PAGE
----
If ordinary meaning of claim term does not resolve disputed construction, court must construe term
April 10, 2008
In a decision last week, the Federal Circuit vacated and remanded a jury's finding of willful infringement case back to a district court, based on errors in claim construction and application of the doctrine of equivalents. The district court's original Markman hearing determined that no construction was necessary for a particular claim term, "only if," whose scope was disputed by the parties. The court held the term did not require construction, as it was two simple, plain English words that were well understood. The district court also permitted the jury to consider infringement under the doctrine of equivalents, finding that while the "only if" limitation was added for a substantial reason relating to patentability, the Festo presumption was rebutted because the rationale underlying the narrowing amendment was tangentially related to the equivalent at issue.The Federal Circuit held that it was error for the district court not to construe the "only if" limitation. While the court noted that "district courts are not (and should not be) required to construe every limitation present in a patent's asserted claims," in this case, because "the parties present[ed] a fundamental dispute regarding the scope of a claim term, it [was] the court's duty to resolve it." The court also determined that the addition of the "only if" limitation during prosecution was not tangential to the alleged equivalent, and therefore application of the doctrine of equivalents was precluded.More detail on O2 Micro Int'l Ltd. v. Beyond Innovation Tech. Co. after the jump.O2 Micro asserted infringement of three patents (the '615, '722, and '129 patents) directed to DC-to-AC converter circuits. The circuits allow conversion of low voltage direct current (DC) into higher voltage alternating currents (AC) and are marketed as inverter controllers to convert a DC power source to an AC power source. An important limitation of the patents includes a converter circuit utilizing a feedback control loop to control the amount of power delivered from the DC power source. The relevant limitation of the claims requires (emphasis added):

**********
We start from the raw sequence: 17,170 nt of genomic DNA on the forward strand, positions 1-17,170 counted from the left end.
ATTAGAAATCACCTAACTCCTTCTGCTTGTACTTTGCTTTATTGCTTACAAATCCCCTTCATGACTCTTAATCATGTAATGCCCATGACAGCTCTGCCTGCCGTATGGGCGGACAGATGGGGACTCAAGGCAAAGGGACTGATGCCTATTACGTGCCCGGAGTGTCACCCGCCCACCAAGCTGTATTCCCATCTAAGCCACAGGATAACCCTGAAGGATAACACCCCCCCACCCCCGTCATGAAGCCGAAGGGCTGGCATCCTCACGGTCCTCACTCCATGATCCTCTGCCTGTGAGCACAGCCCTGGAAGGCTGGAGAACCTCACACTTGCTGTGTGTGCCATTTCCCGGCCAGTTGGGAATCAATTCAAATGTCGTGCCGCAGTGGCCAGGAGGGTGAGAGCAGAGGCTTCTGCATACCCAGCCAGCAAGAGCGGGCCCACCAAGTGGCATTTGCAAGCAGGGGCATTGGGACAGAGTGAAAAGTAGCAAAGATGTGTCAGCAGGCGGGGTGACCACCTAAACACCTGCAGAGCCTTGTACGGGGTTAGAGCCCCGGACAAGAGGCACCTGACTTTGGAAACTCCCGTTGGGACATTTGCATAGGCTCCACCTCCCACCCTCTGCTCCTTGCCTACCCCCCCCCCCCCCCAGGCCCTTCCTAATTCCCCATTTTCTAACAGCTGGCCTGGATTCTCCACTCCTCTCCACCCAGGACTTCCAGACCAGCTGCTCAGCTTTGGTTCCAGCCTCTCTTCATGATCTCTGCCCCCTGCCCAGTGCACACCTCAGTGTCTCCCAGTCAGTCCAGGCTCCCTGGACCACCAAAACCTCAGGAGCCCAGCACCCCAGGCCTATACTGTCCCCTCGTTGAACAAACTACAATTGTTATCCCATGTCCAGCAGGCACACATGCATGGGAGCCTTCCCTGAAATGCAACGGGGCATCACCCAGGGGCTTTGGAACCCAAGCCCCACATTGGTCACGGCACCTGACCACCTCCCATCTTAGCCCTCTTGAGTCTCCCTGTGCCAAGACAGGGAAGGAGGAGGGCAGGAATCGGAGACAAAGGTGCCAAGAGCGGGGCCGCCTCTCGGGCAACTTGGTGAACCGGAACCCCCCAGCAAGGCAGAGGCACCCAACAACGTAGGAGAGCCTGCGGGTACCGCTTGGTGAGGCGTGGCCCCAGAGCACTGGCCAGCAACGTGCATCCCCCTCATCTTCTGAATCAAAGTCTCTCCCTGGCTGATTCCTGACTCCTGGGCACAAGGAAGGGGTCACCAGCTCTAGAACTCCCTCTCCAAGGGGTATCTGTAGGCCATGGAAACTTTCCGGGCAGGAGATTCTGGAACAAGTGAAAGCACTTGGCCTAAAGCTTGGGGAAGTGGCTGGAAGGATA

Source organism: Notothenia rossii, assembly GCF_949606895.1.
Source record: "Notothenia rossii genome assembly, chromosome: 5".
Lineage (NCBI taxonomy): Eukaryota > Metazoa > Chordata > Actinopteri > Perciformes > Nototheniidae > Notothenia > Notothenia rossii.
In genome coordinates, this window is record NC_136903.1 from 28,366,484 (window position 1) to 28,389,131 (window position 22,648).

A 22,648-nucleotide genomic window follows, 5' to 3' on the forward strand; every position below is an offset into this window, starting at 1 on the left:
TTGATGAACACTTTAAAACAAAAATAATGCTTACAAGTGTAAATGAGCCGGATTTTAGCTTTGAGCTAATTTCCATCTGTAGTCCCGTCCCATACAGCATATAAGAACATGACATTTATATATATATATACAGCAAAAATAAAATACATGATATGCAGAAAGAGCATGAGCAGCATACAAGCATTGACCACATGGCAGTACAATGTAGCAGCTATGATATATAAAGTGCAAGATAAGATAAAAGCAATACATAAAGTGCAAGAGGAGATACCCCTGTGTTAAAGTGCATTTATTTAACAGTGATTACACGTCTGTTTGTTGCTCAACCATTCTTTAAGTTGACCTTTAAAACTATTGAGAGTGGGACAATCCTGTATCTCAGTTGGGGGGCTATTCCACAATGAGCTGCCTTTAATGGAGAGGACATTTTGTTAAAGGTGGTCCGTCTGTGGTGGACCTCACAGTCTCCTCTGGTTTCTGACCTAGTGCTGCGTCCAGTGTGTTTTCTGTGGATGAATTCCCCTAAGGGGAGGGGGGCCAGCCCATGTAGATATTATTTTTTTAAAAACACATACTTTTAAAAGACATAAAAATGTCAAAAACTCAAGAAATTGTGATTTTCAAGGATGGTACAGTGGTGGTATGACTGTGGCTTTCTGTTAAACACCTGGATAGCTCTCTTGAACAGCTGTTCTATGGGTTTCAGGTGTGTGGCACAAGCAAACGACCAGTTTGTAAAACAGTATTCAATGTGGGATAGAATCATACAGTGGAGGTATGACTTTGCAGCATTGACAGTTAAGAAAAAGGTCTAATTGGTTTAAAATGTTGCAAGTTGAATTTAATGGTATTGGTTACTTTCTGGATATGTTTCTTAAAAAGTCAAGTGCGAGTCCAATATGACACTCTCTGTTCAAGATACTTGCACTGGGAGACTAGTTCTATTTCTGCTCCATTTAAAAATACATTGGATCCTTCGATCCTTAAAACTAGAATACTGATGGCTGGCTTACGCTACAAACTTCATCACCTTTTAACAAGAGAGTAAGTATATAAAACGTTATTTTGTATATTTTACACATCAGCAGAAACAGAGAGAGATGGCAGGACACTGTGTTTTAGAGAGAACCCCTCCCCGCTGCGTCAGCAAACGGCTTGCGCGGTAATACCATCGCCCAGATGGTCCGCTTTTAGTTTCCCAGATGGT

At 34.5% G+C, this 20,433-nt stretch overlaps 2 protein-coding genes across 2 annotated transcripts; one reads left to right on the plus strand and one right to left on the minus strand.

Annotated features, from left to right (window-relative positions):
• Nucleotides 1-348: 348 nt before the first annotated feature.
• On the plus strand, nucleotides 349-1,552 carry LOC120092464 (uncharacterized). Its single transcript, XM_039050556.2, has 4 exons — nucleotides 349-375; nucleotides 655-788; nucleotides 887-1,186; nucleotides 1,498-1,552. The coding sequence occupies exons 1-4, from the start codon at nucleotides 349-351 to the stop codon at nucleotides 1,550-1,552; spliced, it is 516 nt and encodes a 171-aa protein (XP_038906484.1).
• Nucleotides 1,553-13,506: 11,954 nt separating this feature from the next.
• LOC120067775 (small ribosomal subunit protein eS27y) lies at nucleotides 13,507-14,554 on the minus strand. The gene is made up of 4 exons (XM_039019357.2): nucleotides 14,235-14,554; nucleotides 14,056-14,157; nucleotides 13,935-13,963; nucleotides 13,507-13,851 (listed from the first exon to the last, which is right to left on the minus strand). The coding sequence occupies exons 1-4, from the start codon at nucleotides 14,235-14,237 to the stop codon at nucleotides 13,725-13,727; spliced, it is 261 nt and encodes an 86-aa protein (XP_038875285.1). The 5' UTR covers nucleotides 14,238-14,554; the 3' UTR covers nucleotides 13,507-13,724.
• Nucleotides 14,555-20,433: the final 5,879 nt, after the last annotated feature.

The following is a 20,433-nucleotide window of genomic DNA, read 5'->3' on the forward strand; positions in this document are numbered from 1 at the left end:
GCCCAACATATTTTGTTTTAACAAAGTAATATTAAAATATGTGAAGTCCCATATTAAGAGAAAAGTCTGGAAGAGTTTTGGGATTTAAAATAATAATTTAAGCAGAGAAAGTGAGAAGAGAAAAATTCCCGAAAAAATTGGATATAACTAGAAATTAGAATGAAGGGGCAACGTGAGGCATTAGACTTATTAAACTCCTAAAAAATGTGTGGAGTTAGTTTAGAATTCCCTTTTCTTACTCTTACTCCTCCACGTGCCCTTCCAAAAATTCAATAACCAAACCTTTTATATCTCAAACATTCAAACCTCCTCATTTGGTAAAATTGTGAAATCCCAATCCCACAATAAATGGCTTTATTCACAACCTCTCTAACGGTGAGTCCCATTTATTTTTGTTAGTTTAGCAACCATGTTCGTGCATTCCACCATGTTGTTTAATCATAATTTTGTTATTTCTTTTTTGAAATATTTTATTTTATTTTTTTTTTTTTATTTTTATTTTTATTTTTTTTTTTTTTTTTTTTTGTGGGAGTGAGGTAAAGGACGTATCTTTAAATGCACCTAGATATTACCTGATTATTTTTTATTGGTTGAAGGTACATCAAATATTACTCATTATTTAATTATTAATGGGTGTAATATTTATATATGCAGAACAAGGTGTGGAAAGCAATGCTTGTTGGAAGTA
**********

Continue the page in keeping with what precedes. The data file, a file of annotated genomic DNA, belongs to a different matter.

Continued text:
a feedback control loop circuit receiving a feedback signal indicative of power being supplied to said load, and adapted to generate a second signal pulse signal for controlling the conduction state of said second plurality of switches only if said feedback signal is above a predetermined threshold;
The "only if" limitation was added during prosecution in response to an obviousness rejection. The defendants' products have feedback control loops that have capability of shutting off when power is below a pre-determined threshold.The district court held a Markman hearing, and heard argument regarding the proper scope of the "only if" limitation. The plaintiff argued it needed no construction, while the defendants offered competing, although arguably compatible constructions. Ultimately, the district court decided no construction was necessary, as "only if" was two plainly understood English words.The district court also permitted the plaintiff to allege infringement under the doctrine of equivalents, holding that the "only if" limitation was only tangentially related to the equivalent in question. After these rulings, the jury returned a verdict that the defendants had willfully induced infringement. The defendants appealed.On appeal, the Federal Circuit first determined the defendants did not waive its right to appeal the claim construction issue by failing to make an objection to the court's jury instructions. The court stated that no additional objections to the claim construction are required after a Markman proceeding.Turning to the merits of the appeal, the court vacated the jury's finding of infringement. Because there was a dispute between the parties regarding the scope of the claims, the district court should have resolved the parties' dispute, stating that Markman hearings are to construe both the meaning and the scope of claim language. In this case, the words' ordinary meaning does not resolve the parties' dispute and therefore requires construction of the term's scope. As stated by the court: